Pakistan’s National Assembly voted overwhelmingly Tuesday to reinstate military courts in the country for two years, after a two months lapse.
The courts were first introduced for two years in January 2015 to expedite the cases of hardcore terrorists after Pakistani Taliban attacked an army school in Peshawar killing more than 140 people, mostly children.
Almost all of the country’s political parties who voted for the constitutional amendment, including the ruling PML-N party, acknowledged setting up a parallel system of justice is not an ideal solution, but said the step was necessary to deal with the extraordinary level of terrorism in the country at the time.
But human rights activists complain the military courts fail to provide transparent justice and violate the suspects’ legal rights, unlike civilian courts.
“The Pakistani government has a responsibility to prosecute those committing violent attacks, but secret, rights-violating military courts raise serious questions as to whether justice is being done,” said Brad Adams, Asia director at Human Rights Watch.
Prime Minister Nawaz Sharif’s administration had initially introduced the courts as a temporary solution, while promising to reform the country’s civilian justice system.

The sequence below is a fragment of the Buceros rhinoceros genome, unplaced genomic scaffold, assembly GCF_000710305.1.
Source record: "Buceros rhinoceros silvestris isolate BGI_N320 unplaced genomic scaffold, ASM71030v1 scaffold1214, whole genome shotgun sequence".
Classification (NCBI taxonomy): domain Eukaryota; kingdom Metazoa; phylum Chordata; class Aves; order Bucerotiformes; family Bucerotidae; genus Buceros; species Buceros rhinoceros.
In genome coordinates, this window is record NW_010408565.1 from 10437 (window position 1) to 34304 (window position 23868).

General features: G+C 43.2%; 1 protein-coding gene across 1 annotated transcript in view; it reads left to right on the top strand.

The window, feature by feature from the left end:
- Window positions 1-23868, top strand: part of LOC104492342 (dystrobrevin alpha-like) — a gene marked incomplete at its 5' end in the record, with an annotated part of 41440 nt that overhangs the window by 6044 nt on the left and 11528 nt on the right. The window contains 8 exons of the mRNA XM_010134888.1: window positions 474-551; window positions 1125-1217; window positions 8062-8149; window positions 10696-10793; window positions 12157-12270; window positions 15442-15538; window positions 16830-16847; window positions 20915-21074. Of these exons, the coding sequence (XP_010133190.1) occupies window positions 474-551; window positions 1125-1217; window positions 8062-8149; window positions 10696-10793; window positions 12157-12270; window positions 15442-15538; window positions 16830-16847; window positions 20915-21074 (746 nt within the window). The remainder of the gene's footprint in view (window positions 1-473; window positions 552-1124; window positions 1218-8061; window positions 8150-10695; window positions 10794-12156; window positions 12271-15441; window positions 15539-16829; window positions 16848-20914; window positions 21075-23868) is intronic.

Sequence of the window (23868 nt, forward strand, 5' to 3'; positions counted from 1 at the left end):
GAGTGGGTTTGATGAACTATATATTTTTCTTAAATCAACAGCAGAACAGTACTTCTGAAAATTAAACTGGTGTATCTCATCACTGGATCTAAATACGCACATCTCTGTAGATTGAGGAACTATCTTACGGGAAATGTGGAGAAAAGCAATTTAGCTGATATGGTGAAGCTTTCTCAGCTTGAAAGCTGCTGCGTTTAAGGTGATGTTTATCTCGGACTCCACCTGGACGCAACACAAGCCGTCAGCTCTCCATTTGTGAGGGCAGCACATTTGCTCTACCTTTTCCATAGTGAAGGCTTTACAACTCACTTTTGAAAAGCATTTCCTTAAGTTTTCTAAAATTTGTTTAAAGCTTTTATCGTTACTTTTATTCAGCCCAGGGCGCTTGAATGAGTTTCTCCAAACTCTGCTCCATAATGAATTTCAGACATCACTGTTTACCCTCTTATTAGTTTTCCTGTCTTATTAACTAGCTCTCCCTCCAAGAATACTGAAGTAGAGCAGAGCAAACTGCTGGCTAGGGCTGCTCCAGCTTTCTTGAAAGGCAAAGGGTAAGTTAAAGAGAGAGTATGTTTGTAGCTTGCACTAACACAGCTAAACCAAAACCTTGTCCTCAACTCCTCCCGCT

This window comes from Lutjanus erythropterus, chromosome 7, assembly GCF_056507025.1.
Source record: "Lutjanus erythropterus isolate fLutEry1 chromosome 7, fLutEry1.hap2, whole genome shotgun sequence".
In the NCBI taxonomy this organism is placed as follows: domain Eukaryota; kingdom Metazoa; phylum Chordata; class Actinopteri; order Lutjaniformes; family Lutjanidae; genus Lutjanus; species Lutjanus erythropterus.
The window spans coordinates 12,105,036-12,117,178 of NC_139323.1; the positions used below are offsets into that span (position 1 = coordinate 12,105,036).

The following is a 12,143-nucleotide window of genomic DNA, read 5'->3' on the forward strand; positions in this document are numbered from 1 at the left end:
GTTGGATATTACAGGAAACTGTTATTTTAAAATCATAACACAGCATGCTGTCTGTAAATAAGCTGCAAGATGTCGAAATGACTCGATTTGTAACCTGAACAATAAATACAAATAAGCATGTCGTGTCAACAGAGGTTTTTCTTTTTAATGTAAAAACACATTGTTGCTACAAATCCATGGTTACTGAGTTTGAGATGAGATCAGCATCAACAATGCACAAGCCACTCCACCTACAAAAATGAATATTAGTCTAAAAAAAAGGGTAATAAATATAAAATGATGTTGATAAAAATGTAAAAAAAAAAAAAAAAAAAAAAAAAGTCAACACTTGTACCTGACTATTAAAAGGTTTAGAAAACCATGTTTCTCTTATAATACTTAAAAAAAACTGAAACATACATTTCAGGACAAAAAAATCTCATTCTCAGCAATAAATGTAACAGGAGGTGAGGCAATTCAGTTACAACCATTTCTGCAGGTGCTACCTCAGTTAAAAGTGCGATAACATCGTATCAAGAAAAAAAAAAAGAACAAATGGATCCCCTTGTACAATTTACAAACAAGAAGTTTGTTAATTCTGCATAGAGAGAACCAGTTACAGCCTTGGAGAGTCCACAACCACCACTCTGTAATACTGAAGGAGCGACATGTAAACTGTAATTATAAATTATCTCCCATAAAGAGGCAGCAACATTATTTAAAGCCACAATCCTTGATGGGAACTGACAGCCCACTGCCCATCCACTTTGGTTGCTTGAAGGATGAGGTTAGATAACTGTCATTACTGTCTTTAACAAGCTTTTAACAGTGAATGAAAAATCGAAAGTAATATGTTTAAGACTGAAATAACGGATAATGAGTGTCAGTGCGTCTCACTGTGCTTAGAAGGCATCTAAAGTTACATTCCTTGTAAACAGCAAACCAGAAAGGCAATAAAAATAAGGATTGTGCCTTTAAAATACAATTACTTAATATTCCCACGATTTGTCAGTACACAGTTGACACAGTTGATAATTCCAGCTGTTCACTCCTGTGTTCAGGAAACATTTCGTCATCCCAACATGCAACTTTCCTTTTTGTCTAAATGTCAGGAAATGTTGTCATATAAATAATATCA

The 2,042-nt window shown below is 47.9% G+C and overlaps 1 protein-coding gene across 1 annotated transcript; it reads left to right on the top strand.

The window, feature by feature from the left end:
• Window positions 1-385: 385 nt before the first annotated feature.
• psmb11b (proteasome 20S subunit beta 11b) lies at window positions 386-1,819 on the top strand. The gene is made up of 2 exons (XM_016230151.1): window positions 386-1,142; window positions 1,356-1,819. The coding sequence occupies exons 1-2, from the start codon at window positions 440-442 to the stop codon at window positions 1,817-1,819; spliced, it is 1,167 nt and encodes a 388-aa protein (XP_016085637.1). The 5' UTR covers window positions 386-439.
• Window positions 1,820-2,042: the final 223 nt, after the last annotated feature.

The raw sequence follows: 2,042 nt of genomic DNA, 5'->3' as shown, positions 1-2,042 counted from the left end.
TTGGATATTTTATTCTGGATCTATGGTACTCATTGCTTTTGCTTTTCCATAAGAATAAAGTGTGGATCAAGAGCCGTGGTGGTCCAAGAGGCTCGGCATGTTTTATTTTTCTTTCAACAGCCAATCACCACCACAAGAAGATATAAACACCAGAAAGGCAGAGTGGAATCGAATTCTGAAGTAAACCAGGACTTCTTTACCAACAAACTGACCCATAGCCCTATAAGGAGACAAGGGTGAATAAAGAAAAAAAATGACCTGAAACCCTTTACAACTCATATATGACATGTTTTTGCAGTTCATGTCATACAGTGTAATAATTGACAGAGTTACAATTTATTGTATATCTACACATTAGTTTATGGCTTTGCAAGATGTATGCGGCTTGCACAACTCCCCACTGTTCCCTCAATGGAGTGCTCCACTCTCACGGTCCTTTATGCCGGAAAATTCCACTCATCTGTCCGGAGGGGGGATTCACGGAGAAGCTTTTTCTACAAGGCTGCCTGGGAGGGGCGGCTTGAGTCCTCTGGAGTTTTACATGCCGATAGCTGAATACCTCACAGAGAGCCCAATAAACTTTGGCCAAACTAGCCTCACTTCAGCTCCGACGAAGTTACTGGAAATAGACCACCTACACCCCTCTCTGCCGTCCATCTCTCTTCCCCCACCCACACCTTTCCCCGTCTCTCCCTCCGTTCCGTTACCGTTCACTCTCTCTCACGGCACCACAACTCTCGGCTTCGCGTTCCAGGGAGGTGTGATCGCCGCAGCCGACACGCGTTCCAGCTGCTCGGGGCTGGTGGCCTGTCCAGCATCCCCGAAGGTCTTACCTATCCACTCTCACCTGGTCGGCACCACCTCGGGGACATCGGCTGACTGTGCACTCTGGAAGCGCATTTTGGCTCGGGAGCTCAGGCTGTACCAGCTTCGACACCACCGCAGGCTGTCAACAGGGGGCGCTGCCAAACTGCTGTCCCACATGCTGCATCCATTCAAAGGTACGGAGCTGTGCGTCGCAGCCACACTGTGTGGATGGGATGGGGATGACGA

The argument at the time was the country’s civilian justice system was too corrupt, the courts too slow, police investigations too imperfect, and the system too prone to outside pressure at various levels, including threats from militant organizations, to be able to effectively try terrorism suspects. Witnesses were often afraid to appear in civilian courts to give testimony against hardcore militants.
Meanwhile, legal activists complain little has been done to reform the police and the judiciary in the past two years.
“Bringing back military courts is an attempt to deflect attention from the real issue: the Government’s failure to enact reforms to strengthen the criminal justice system during the two years the 2015-2017 military courts were in operation,” said Sam Zarifi, Asia Director for the International Court of Justice, the judicial organ of the United Nations.